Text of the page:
Take for instance Norquist escorting Palestinian Islamic Jihad terror leader Sami al-Arian into the White House for a meeting with Karl Rove. During Al-Arian’s terror support trial, his attorney specifically cited the top Republican government officials that Al-Arian had met with courtesy of Norquist’s introductions as a defense that his client couldn’t possibly be a terrorist leader. When Al-Arian plead guilty to terror support, the federal judge noted that Al-Arian had been “an active leader” in the terror group.

Where were the apologies by Norquist for exposing Republicans to such a dangerous individual? In fact there were none. Rather, he attacked as racists, bigots and Islamophobes anyone who dared raise issue for his new-found terrorist friends.

Read more at Front Page

See also:

Is Grover Norquist Losing His Grip on the GOP? (counterjihadreport.com)

Norquist Repudiates Romney-Ryan on Defense

by Frank Gaffney at Front Page:

On Monday, Republican presidential candidate Mitt Romney and his running mate, Rep. Paul Ryan, were sharply criticized over their commitment to reverse massive budget cuts Team Obama is making at the expense of our military capabilities and national security.

What made this attack notable – and potentially very damaging to the GOP standard-bearers – is that it came, not from the Democrats, but from a prominent Republican political operative, Grover Norquist.  It is hard to see how his contention that Messrs. Romney and Ryan can’t be trusted to spend wisely on defense will help anybody but their opponents.

In remarks to the bipartisan Center for the National Interest, Norquist threw down the gauntlet to the Republican ticket. He declared he would fight defense spending increases, or even relief from the next, debilitating round of cuts.  These amount to a further half-a-trillion dollars in across-the-board cuts over ten years under what has been called a “doomsday mechanism” known on Capitol Hill as “sequestration.” What makes matters much worse is that these cuts come on top of nearly $800 billion in Pentagon budget reductions already in the pipeline – a fact the anti-tax activist studiously ignores.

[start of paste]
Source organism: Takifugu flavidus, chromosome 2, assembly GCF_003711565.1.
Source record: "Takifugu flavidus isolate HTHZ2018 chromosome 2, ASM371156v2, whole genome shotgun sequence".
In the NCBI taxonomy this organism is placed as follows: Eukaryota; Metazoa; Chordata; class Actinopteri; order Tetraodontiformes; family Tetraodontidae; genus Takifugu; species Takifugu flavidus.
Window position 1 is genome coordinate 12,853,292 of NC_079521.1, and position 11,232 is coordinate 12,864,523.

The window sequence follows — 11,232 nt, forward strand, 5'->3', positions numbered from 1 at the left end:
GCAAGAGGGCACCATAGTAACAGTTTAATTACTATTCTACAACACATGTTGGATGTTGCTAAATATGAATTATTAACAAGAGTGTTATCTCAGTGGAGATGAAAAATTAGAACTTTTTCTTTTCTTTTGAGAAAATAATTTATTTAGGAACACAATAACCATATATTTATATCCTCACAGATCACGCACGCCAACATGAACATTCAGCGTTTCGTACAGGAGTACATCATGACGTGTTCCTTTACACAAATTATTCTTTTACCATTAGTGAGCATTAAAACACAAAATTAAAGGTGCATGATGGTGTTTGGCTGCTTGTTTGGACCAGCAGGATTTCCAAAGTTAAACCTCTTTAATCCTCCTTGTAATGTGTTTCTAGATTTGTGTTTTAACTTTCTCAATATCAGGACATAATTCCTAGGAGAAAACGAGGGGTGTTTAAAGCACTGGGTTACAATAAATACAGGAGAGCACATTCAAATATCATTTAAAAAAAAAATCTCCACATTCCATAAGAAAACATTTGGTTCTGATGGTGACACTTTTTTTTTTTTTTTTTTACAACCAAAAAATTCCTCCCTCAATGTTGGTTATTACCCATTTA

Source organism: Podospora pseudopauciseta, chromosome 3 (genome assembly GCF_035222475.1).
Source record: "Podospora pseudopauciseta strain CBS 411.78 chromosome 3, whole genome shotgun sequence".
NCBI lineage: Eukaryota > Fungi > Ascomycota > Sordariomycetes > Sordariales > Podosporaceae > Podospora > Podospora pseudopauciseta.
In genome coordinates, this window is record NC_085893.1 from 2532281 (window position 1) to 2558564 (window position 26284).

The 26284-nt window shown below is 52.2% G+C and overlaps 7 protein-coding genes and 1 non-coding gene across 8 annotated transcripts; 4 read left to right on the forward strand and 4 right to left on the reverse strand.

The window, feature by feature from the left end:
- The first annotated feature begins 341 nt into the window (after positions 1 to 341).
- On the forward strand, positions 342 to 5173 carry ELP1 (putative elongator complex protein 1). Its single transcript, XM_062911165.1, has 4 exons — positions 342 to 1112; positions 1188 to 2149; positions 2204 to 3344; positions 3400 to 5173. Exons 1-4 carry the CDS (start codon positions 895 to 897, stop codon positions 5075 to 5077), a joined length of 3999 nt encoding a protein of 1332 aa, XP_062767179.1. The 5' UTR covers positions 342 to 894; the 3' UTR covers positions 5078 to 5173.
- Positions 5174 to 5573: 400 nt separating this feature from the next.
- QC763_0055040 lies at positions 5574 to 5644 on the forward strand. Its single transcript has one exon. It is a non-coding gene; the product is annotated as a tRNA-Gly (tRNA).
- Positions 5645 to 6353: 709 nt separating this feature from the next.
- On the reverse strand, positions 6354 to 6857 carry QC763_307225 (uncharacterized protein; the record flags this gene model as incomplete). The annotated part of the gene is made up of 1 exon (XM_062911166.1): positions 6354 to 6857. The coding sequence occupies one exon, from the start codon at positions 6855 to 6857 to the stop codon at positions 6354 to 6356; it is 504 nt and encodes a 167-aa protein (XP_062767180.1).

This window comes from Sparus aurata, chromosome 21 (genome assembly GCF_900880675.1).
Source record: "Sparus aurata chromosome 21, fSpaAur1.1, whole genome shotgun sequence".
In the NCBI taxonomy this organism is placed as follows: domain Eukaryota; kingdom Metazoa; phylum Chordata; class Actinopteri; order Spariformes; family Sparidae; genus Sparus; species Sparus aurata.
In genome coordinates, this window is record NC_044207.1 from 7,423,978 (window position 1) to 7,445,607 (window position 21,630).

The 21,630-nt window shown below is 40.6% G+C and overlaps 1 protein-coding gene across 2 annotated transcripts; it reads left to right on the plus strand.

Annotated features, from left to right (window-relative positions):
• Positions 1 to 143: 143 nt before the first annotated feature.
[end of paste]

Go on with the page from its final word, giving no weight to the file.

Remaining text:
For a guy whose ostensible expertise is domestic economic matters, it is doubly surprising that Grover Norquist fails to recognize another disastrous effect these enormous reductions in defense spending will have – on employment and communities all over the country.  Estimates run as high as 1 million jobs lost and $59 billion in direct lost earnings and $86.4 billion in gross state product in the first year alone.  (For a detailed analysis of the impact by congressional district, see the Defense Breakdown Reports at www.FortheCommonDefense.org/reports.)

What Norquist did do, however, is directly take on the GOP ticket by opining that “Other people need to lead the argument on how can conservatives lead a fight to have a serious national defense without wasting money,” Norquist said. “I wouldn’t ask Ryan to be the reformer of the defense establishment.”

The question occurs:  Just who does Grover Norquist think would be better suited to be stewards of the “defense establishment” and the national security it is charged with providing?  Having no expertise on these matters himself, in whom does he have more confidence than the people the Republican Party hopes will lead this nation for the next four years?

Based on Grover Norquist’s past history advising the last Republican administration (see www.MuslimBrotherhoodinAmerica.com), several candidates come to mind, as noted in this CSPAN interview with moderate Muslim Stephen Suleyman Schwartz: